This is where the real adventure begins. Not knowing that the manufacture, Enbrava, has since changed the BL's command word, vendor id and product id in the latest hardware release, nothing already existing from a Nodejs point of view was going to work. While the vendor id and product id are easily obtainable the command word is not and had to come from the manufacturer. After several email exchanges with them I resided myself to, "Nodejs is not going to work". 

Embrava who make the BL only support the use of a Objective C SDK and they do not seem to be all that willing to release the details of the command word to control the light. Their last response to me was, "We understand your concerns and thats why I have told you that I will try to get the approval to share the device protocol to you." The bolding was in the email BTW. This was my queue to start looking elsewhere for answers. Could I have used their SDK? I suppose but it seemed like an extra layer of messing around that I didn't want.

Python to the Rescue

While my efforts to get somewhere with Embrava fell short I did manage to find a great Python library. While I have never coded in Python before (outside of "hello world") I thought what the hell, I got this.

The code I had to write for the project was pretty simple. The application is monitoring the call status of my Webex Board using a websocket to communicate and posting events on call status to change the light color. 

The code was the easiest part of the project besides going online to purchase the BL from Amazon. Once I got the hang of working with Lists and Dicts in Python the rest was just adding the logic for turning the light on and off. Easy. I was surprised at the lack of code I had to actually write, although this is not a complex coding project it still surprised me.

Python libraries used in the project:
  • Python library for connecting to a Cisco Collaboration Endpoint using a WebSocket . Just be aware the example in the readme has some issues and does not work without some fixing and additional code. 
  • Python BlyncLight library . The reference to HIDAPI could be a little better but still the library functions great and without it I wouldn't been able to get anything working. I am not sure how he got the command word figured out but credit to him for getting it done.

Step 3. Prep Pi for Python 3.7 and Load Drivers

At one stage I almost considered throwing in the towel at this step. The BL project would be residing in the pile of junk I keep in my office. I call that pile "the to do pile". Thank heavens for people posting stuff on the Internet. It really saved the project and me the embarrassment of telling my wife I paid $85 for something I can't use or figure out.

The first issue, a pip ssl error that kept saying, "pip is configured with locations that require TLS/SSL, however the ssl module in Python is not available".  This was especially annoying as everything I tried failed. I finally stumbled on the blog post below by Josh.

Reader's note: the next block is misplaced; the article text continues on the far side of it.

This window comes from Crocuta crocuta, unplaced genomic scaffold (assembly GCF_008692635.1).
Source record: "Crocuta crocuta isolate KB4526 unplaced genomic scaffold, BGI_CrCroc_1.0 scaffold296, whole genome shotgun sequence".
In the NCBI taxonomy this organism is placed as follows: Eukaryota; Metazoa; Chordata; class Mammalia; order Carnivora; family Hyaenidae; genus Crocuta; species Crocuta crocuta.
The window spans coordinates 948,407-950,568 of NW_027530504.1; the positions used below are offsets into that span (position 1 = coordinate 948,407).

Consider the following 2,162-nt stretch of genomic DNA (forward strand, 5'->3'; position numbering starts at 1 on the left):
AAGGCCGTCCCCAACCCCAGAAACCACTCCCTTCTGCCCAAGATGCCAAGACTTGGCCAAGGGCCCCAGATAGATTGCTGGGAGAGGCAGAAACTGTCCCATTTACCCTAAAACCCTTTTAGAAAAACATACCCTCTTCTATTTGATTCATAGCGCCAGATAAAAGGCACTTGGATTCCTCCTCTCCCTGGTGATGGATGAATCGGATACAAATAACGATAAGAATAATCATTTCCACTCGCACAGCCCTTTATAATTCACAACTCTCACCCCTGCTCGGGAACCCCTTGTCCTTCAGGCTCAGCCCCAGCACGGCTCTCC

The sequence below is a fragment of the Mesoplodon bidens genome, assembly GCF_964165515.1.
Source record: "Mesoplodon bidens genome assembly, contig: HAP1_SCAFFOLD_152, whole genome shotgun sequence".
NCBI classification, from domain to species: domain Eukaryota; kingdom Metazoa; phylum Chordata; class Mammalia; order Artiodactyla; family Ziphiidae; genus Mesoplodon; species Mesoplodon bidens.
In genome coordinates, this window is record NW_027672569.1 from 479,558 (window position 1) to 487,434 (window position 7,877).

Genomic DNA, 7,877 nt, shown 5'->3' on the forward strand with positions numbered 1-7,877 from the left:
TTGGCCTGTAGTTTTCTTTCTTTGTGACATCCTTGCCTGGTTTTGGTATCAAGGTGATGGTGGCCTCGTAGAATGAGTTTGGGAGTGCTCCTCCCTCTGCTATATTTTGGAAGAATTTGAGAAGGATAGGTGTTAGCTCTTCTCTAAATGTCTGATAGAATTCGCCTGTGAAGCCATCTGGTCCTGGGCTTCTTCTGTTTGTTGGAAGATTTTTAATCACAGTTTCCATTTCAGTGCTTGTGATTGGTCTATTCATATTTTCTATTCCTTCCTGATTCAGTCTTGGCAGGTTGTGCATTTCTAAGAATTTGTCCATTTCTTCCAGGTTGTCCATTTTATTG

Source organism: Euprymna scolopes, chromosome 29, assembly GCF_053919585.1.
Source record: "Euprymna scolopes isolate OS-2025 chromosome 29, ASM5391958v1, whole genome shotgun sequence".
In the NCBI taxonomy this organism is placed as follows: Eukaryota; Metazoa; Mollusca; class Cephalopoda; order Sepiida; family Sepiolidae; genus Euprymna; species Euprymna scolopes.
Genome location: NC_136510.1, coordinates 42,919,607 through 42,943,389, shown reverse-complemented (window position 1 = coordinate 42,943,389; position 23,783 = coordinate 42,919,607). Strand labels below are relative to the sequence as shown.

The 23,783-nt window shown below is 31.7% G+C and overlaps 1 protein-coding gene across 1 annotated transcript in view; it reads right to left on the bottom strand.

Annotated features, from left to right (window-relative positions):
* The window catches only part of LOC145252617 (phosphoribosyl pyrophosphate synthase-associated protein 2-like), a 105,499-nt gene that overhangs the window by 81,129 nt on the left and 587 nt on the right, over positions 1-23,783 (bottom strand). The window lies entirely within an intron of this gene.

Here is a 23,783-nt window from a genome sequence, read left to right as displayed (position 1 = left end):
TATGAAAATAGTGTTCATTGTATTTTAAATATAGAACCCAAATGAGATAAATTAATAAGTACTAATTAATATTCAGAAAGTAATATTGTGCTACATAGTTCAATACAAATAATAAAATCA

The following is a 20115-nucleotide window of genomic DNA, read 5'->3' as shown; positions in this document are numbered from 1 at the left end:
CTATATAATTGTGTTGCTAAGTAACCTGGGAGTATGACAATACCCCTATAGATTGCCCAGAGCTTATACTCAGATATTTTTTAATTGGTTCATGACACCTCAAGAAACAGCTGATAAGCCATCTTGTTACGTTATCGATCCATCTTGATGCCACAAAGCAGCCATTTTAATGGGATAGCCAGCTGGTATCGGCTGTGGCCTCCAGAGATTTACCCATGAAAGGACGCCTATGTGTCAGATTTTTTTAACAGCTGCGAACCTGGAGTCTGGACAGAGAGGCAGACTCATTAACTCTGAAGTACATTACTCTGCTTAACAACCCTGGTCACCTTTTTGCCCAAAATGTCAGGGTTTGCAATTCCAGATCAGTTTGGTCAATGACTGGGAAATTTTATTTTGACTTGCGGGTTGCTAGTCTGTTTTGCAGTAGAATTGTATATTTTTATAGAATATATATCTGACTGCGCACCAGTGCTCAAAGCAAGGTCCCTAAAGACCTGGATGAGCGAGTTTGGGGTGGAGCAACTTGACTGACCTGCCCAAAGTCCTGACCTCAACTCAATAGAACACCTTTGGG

Second issue was reading the USB port on the Pi. It was just not working with the HIDAPI module. This was resolved with some help by a KB article on setting up the HIDAPI module with more clearly defined instructions. The README from the library on github is a little cryptic when it comes to the install instructions for Linux.

Referenced links:

Step 4. Stand back and Marvel at My Functional BlyncLight

Even Lord Vader approves.

Project Outcomes

The project was fun despite some struggles.Two things I got out of this is firstly I really enjoyed was writing blog posts again and secondly using Python in a real project. It's been fun doing the updates as I go. While it takes time to do its a nice way to record the project. If I ever have to I can retrace my own steps. While I may never do the BL project again at least it's here if I change my mind. 

I hate learning a new language or scripting and having to step through the whole "hello world" crap every time. Learning really accelerates when you do real world versus lab world. So doing a Python project that applied to real world, although limited to my office, was a lot of fun. It has me thinking about what else I can do with some more Python skills. 

BlyncLight Thoughts and Conclusions

Would I buy a Embrava Wifi Blynclight to put outside every conference room in a company, no. The wifi versions battery life is less than optimal, seems to be about a day. I didn't want to have to charge the thing almost daily. I was also not impressed by the response from their support people. To only have the one SDK and not provide the command word is not what I would have expected. 

The BL was what I considered expensive. Now, if you were buying hundreds of these sure it would be cheaper but the $85 I paid was way to much. So while this was fun to mess around with and there are pieces of the project to learn from, there are more than likely better lighting systems to integrate with than this. I am sure if you want some off the shelf light that works with Jabber, S4B etc. that sits on your cubicle wall this would be great but for this type of project, it's only average. I would also recommend the much cheaper Standard BlyncLight and just use a USB cable if you decide to do this project or something similar.

Hope you enjoyed the project. Let me know what you think in the comments. Comment if you did a project like this you enjoyed or not.


Part 3:

Part 3: Webex Board + Rasp Pi + BlyncLight = Pi Driver Nightmare

It's been a rough few days with sleepless nights and hair pulling as I navigate setting up Python 3.7 on a Raspberry Pi. After messing with several different methods of installing Python and PIP only to end up with a PIP SSL error I stumbled upon a blog post by Josh which actually worked. At a high level, you have to download and compile the Python and SSL libraries so that Python actually knows where to locate the SSL library. I didn't see the SSL issue with other versions of Python but this seemed to be a very common issue with 3.7. I tried a number of solutions and Josh's was the only one that worked.